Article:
Category Archives: S. Kent Brown

BYU NTC Conference January 26, 2018

“In the Beginning Were the Words: A Closer Look at Key New Testament Terms”

The BYU New Testament Commentary committee announces that on January 26, 2019, they will present a conference at the Gordon B. Hinckley Alumni Center at BYU in Provo, Utah. The conference is free and open to the public and will be held from 9 am until 4 pm. No registration is required. A detailed schedule with times of presentations will be posted here in coming days. A video will be made of the presentations and posted on the NTC website.

Virginia Pearce will conduct the conference.  Presenters and their topics are:

Julie M. Smith, Wayhodos (ὁδός) One of the earliest designations for the community of those who followed Jesus was “The Way.” The Greek word translated as “way,” hodos, exhibits a rich, multi-layered presence in the New Testament. In this presentation, we’ll examine the literal and figurative interplay of this word in order to gain insight into Jesus’ ministry and message.

Brent Schmidt, Gracecharis (χάρις) and Faithpistis (πίστις) My earlier study of the term grace, published under the title Relational Grace, demonstrated that the original field of meaning was distorted as soon as it fell into the hands of the Christian fathers of the third and fourth centuries AD. Rather than describing a reciprocal relationship between God and believers that was undergirded by covenants, it became “cheap grace” that only depended on a passive, neo-Platonic and mysterious belief.     In a forthcoming publication, I will demonstrate that the earliest occurrences of the word “faith” embrace meanings such as knowledge, faithfulness, trust, and loyalty to covenants, all concepts that involve action on the part of the possessor. But in the third century AD, all this changed. From that point on, faith was seen as an inner, passive acceptance of whatever the early church taught termed “the Rule of Faith,” which later became the authoritative and solitary sola fide.

John W. Welch, Blessed, Happymakarios (μακάριος)  Building on the treatment of the adored Beatitudes in chapter 3 of my book titled The Sermon on the Mount in the Light of the Temple (Ashgate, 2009), I shall examine how this term played a perhaps unsung but indispensable role in the Gospel of John, the book of Acts, Paul’s epistles to the Romans, Corinthians, and Galatians, as well as in Revelation and elsewhere.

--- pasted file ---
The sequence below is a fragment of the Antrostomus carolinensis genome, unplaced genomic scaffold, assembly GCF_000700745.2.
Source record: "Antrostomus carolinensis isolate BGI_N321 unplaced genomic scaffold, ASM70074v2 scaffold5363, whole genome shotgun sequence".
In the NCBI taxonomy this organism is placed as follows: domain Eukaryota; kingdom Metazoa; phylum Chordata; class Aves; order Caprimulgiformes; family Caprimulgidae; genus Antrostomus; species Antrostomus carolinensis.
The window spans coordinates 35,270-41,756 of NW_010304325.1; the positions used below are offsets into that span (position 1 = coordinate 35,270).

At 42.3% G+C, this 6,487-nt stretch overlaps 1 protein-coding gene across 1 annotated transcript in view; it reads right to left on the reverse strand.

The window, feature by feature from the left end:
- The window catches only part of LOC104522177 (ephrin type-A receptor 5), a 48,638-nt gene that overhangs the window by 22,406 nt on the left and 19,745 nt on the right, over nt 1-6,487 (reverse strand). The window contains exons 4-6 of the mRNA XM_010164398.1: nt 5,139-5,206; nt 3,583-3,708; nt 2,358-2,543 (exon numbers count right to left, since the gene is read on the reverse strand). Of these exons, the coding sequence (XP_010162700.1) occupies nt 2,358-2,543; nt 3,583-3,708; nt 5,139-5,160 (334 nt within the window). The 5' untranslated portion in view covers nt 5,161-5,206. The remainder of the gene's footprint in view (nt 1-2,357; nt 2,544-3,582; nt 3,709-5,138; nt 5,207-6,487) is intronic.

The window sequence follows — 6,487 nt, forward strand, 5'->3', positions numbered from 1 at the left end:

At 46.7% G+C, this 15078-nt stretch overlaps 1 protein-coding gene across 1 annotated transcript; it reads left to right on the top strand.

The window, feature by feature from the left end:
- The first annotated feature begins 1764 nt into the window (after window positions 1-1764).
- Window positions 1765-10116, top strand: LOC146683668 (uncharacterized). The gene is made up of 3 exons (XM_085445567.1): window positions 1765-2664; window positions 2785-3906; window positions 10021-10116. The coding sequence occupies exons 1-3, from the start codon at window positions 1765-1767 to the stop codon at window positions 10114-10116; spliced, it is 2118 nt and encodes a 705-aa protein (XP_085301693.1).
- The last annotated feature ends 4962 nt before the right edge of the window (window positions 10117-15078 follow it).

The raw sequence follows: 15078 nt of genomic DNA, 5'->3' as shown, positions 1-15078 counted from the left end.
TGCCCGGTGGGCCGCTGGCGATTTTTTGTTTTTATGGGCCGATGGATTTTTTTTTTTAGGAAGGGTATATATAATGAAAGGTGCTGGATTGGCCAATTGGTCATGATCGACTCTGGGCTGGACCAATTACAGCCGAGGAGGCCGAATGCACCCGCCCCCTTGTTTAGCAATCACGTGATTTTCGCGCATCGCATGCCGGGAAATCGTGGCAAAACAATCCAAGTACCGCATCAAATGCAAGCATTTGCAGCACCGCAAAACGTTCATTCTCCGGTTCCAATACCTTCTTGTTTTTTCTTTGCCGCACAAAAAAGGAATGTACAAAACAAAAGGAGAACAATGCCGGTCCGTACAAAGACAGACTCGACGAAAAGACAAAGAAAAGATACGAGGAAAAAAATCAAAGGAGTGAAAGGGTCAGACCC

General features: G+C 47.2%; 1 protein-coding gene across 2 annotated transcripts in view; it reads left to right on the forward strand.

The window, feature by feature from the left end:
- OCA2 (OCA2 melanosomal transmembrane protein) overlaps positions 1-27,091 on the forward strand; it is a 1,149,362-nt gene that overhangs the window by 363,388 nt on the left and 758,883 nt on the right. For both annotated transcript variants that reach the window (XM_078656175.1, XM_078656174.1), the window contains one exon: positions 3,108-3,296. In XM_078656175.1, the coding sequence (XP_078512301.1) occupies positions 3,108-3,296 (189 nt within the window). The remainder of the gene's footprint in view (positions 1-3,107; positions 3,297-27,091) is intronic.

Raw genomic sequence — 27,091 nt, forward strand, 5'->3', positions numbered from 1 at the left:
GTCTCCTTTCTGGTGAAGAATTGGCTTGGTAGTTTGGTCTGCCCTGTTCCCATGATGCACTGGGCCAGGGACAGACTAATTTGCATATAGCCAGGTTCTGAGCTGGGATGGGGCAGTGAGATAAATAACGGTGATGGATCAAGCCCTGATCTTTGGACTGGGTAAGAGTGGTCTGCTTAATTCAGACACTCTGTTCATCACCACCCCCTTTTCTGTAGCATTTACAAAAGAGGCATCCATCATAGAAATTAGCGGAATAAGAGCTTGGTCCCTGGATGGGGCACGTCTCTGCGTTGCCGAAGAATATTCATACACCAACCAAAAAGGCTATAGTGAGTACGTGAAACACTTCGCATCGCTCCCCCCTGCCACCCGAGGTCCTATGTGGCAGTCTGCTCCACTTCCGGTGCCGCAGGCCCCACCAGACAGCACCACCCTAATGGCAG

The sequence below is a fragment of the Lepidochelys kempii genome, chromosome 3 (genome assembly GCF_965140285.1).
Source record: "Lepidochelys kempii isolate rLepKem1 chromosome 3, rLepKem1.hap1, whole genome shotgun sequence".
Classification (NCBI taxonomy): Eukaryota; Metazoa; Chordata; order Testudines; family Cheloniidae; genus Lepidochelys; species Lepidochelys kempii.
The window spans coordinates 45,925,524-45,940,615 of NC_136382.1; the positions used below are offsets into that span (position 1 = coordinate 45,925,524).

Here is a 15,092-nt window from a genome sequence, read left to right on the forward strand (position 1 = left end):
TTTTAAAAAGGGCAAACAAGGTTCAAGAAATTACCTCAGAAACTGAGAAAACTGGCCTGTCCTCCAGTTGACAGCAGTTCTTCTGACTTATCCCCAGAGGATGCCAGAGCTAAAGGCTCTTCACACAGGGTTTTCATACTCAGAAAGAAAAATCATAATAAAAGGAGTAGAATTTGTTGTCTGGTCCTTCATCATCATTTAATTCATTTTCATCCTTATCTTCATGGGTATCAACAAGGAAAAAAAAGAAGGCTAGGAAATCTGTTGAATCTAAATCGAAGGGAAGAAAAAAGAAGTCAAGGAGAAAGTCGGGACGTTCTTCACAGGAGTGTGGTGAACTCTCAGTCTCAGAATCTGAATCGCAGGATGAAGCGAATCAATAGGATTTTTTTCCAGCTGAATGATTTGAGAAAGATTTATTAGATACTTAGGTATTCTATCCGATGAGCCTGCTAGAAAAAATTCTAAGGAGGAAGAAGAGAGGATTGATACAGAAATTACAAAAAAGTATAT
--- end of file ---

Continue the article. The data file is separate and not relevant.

Richard D. Draper, Loveagapē (ἀγάπη) Of the words discussed today, the term agapē may be the most important. On it, Jesus affirmed, “hang all the law and the prophets” (Matthew 22:40). In his turn, Paul treated this intriguing term in the moving, beloved hymn to Charity (1 Corinthians 13). We shall probe these sources and more.

Eric D. Huntsman, Disciplemathētēs (μαθητής) Mathētēs is a word that John appeals to much more often than do the Synoptic Gospels. In particular, I will be stressing how John uses it for a much wider group than the Twelve, and how the different characters represent different walks of faith and different types of discipleship.

Michael D. Rhodes, Mysterymystērion (μυστήριον)  A word that is found 28 times in the New Testament, the overall general sense is “secret knowledge revealed by God.” The term  mystērion occurs in a single significant setting in the synoptic Gospels when Christ explains to his disciples why he taught in parables. The remaining 25 occurrences are in the book of Revelation and the writings of Paul. I will examine the various nuanced meanings found in all 28 cases.

John Gee, Scribegrammateus (γραμμματεύς) By New Testament times, the scribes had become a major force in the world of Jewish law, taking over a responsibility held by Levites early on. They formed part of the opposition to Jesus during his ministry. But this is not the whole story, as we shall discover.

Kent Brown, Inheritance: Who Owns All That Land? — klēronomia (κληρονομία)  One of the most important terms in scripture that dates from Abraham’s era, the word “inheritance” and associated terms underwent an important change in New Testament times, moving from a transfer of real estate and other property to the reception of a spiritual home in heaven.

 

Seven Versions of Jesus’ Prophecy on the Mount of Olives

By S. Kent Brown